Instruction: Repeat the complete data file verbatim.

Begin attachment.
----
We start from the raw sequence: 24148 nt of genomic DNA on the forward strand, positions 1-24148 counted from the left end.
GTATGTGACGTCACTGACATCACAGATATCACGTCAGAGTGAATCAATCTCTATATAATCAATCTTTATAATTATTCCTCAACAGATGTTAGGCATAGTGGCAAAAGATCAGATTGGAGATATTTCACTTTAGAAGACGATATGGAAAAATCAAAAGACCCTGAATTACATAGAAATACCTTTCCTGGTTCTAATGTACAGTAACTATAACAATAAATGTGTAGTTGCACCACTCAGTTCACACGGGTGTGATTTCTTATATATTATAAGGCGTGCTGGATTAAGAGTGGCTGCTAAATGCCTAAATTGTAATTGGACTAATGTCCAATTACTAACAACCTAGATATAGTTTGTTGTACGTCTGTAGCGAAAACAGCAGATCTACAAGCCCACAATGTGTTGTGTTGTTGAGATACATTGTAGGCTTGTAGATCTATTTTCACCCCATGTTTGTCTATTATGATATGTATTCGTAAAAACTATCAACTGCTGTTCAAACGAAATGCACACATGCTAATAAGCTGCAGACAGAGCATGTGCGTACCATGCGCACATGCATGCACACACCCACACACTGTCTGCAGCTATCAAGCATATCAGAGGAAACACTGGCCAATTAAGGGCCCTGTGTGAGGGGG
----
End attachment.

We start from the raw sequence: 24148 nt of genomic DNA on the forward strand, positions 1-24148 counted from the left end.
GTATGTGACGTCACTGACATCACAGATATCACGTCAGAGTGAATCAATCTCTATATAATCAATCTTTATAATTATTCCTCAACAGATGTTAGGCATAGTGGCAAAAGATCAGATTGGAGATATTTCACTTTAGAAGACGATATGGAAAAATCAAAAGACCCTGAATTACATAGAAATACCTTTCCTGGTTCTAATGTACAGTAACTATAACAATAAATGTGTAGTTGCACCACTCAGTTCACACGGGTGTGATTTCTTATATATTATAAGGCGTGCTGGATTAAGAGTGGCTGCTAAATGCCTAAATTGTAATTGGACTAATGTCCAATTACTAACAACCTAGATATAGTTTGTTGTACGTCTGTAGCGAAAACAGCAGATCTACAAGCCCACAATGTGTTGTGTTGTTGAGATACATTGTAGGCTTGTAGATCTATTTTCACCCCATGTTTGTCTATTATGATATGTATTCGTAAAAACTATCAACTGCTGTTCAAACGAAATGCACACATGCTAATAAGCTGCAGACAGAGCATGTGCGTACCATGCGCACATGCATGCACACACCCACACACTGTCTGCAGCTATCAAGCATATCAGAGGAAACACTGGCCAATTAAGGGCCCTGTGTGAGGGGG